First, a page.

It’s official: Most of us now get our news from social media
The scale is tipping from traditional media to social media as a source for news. That’s the conclusion reached in a new study published on Thursday by Pew Research Center.
Pew surveyed over 4,600 people who told them that they’re increasingly using their favorite social media platforms — Facebook, Twitter, Instagram, YouTube and even Snapchat — as their go-to sources for news. According to the study, News Use Across Social Media Platforms 2016, 62% of all Americans now get news from social media.
Proportionally, Facebook, which has 222 million monthly active users across the U.S. and Canada (1.6 billion worldwide), is the No. 1 go-to source for news among social media sites. According to the study, 66% of Facebook’s U.S. audience gets their news from the site. It’s an interesting and timely stat, considering Facebook’s recent Trending Topics controversy.
The social network came under fire recently when former Trends contractors alleged that they might have been filtering out some right-leaning news sources. Facebook denied the accusations, but ultimately changed how it filters Trending Topics.
This is actually the second time Pew has conducted this study. The first was in 2013, and it noted growth in social platforms as news sources across virtually all the surveyed platforms.
Facebook, notably, saw the biggest jump (47% versus 66%).
that people are gathering their news from these platforms reminds the media about 'about the importance of being on various platforms and connecting with them there'
Reddit actually boasts the largest percentage of users who say they turn to it for news (70%), but its user base is much, much smaller than Facebook’s.
More than half of Twitter’s users say they turn to the micro-blogging platform for news, but the numbers didn’t change much in the last three years (59% versus 52% in 2013), which may make sense since Twitter’s user growth has all but stalled.
Likely few will be shocked by these findings, certainly not those who have been following the media industry for years. “I’m not surprised that people are [getting] their information from the platforms they’re on and what they’re exposed to,” said Sree Sreenivasan.
A social media and digital exert, Sreenivasan worked as a journalist for over two dozen years and is currently The Metropolitan Museum’s Chief Digital Officer.
The fact that people are gathering their news from these platforms reminds the media about “about the importance of being on various platforms and connecting with them there,” said Sreenivasan.
As for concerns about whether news found on chosen social media platforms might only reinforce persisting views, Sreenivasan told me that concern is not new, either. When blogs arrived nearly two decades ago, readers quickly adopted those that may have conformed their worldview, and ignored those that didn’t. “We used to talk about blogs and the echo chamber of blog, reading what they’re comfortable with and not leaning across the aisle,” said Sreenivasan.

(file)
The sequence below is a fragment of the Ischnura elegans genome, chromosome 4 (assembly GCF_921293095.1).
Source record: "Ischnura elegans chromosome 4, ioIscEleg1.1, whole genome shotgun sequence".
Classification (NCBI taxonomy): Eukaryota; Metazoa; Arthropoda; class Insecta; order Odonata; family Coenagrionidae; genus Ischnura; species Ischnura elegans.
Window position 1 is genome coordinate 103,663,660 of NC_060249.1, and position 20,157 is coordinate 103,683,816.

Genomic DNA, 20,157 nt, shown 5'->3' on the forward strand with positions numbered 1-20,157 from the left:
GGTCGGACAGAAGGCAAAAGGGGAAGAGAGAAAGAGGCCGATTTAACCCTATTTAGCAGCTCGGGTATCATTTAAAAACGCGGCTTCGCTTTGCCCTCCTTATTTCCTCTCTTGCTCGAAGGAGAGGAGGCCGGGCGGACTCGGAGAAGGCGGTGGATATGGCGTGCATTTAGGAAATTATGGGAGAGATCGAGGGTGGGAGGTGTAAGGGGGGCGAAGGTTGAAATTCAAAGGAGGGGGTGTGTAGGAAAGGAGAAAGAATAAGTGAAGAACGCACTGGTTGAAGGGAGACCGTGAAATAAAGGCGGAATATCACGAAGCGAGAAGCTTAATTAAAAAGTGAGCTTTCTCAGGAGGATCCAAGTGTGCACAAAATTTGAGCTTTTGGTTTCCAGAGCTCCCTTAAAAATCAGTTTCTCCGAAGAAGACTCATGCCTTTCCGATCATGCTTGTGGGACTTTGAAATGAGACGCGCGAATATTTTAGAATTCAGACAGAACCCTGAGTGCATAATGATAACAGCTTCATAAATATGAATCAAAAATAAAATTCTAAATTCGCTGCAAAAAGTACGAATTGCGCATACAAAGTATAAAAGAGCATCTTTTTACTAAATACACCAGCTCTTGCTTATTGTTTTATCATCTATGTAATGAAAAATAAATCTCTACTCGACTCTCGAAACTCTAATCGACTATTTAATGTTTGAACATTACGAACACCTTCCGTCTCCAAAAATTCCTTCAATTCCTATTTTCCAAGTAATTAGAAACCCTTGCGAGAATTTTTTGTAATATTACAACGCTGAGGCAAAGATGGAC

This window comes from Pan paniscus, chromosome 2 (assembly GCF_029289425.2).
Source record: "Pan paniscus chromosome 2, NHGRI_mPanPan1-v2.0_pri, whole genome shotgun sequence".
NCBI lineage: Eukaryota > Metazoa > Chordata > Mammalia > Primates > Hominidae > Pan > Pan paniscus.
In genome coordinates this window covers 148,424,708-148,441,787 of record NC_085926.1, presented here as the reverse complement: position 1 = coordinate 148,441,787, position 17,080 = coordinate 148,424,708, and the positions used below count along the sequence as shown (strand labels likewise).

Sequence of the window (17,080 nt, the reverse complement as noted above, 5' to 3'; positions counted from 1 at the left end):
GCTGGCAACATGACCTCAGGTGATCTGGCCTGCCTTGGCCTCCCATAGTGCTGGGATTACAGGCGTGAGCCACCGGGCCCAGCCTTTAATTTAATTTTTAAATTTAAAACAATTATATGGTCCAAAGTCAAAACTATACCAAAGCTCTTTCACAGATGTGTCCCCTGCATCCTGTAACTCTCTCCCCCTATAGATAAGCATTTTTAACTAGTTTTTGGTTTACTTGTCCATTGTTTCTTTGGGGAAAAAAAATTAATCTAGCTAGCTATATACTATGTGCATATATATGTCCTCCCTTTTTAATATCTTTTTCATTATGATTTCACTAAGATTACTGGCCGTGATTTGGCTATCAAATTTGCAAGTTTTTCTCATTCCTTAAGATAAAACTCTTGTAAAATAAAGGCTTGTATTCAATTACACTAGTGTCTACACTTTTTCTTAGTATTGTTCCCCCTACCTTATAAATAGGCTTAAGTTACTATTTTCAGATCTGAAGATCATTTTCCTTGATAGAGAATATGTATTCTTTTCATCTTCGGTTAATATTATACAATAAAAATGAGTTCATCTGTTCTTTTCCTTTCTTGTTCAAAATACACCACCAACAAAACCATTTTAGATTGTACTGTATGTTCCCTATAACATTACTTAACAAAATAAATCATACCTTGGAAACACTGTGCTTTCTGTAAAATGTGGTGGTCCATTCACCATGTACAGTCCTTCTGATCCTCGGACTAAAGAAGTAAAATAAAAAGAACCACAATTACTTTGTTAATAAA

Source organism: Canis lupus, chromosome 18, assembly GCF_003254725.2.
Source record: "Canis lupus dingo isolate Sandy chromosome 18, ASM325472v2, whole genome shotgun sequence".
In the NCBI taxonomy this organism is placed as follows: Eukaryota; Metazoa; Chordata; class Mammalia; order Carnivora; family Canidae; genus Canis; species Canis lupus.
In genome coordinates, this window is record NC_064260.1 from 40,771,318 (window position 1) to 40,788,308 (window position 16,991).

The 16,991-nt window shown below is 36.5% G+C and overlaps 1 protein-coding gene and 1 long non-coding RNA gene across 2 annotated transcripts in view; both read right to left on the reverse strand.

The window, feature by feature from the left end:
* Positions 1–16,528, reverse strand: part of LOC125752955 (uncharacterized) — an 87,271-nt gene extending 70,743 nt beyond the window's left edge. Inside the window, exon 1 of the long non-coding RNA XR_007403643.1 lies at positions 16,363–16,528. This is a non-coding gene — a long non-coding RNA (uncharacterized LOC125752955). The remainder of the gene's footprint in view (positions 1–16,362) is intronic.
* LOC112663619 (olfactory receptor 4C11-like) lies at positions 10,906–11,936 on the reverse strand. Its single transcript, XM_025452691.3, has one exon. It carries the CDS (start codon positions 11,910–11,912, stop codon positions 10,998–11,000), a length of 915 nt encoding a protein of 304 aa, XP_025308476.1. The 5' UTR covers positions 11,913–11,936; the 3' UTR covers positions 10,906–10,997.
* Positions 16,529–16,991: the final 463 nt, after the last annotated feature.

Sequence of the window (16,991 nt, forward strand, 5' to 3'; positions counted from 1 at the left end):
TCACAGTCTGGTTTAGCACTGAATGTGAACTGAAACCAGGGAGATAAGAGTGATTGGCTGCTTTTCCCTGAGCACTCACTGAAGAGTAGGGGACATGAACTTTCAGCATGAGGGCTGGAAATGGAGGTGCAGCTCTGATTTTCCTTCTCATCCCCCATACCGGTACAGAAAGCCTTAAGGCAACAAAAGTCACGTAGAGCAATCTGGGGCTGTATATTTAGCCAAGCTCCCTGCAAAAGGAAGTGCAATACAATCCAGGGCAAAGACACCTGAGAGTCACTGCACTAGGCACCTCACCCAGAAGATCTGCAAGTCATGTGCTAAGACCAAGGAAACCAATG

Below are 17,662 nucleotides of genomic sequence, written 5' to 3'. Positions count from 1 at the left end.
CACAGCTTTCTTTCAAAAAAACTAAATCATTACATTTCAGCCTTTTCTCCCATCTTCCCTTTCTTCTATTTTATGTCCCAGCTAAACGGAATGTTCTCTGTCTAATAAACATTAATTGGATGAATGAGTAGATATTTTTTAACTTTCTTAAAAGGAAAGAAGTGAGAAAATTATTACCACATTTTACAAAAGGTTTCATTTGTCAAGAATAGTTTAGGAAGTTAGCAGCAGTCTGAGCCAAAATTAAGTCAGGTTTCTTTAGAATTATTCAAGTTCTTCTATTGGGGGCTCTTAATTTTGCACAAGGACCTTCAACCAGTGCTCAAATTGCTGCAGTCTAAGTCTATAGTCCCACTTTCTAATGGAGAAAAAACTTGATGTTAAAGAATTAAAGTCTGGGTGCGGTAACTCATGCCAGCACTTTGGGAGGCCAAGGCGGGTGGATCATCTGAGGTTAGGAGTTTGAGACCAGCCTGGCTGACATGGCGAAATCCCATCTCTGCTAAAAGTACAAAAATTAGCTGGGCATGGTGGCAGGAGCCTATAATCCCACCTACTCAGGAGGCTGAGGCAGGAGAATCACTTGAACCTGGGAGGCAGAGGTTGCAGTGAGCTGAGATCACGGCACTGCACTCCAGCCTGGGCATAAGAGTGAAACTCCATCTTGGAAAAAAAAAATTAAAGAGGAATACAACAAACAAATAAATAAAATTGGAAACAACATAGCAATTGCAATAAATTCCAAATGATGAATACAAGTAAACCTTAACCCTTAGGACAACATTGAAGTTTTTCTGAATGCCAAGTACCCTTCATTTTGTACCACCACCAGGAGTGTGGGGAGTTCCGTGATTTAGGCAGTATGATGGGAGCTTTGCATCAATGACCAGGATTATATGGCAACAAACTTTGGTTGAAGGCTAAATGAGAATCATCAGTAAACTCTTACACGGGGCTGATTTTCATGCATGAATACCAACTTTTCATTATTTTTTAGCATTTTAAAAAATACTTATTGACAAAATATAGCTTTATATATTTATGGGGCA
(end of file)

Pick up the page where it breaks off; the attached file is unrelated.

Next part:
It’s up to the reader, he said, to be aware of who they read and don’t read.
Who reads the news
17% of Snapchatters report getting news from the ephemeral platform
The study also reveals who is getting their news from these platforms. As you might expect, LinkedIn, which 19% of its users tap for news, has the largest majority of college educated users (65%, outpacing the U.S. average of 28%), while YouTubers have the fewest college degrees. Of the platforms surveyed, Facebook and Instagram are the most heavily female, 57% and 65%, respectively. Instagram, by the way, has, by far, the youngest audience, with 58% between 18 and 29.
Those surveyed also reported getting news from Yahoo’s Tumblr, Vine(!) and Snapchat, which didn’t even make it onto the 2013 survey. Now 17% of Snapchatters report getting news from the ephemeral platform, which should be music to the ears of all the media companies (includingMashable) who are currently filling the Snapchat Discover digital magazine platform.
The Met’s Sreenivasan told me he has twin 13-year-olds who are begging to be on Snapchat. “They say their friends know what’s going on because they’re on Snapchat.”
It isn’t all bad news for traditional media. The Pew Study notes that the very same people who are either accidentally finding news on these platforms or purposefully turning to them each day for news, also pay attention to traditional media. 39% of Facebook users who go to the platform for news still watch the local news. 15% of them actually still read newspapers. Contrast that with the 8% of Twitter's news users who still consume content from print.
Even so, it’s clear the trend of people getting news from social media will continue and expand.
“We’ll see this come more into focus in the years ahead as these platforms become more dominant in our lives,” said Sreenivasan.
[UPDATE 5/27/2016 3:10 PM ET: Due to an editing change, the original headline mischaracterized the results of the study. Most Americans are getting news from social media, but they are not getting most of their news from the platforms.]
文章： It’s official: Most of us now get our news from social media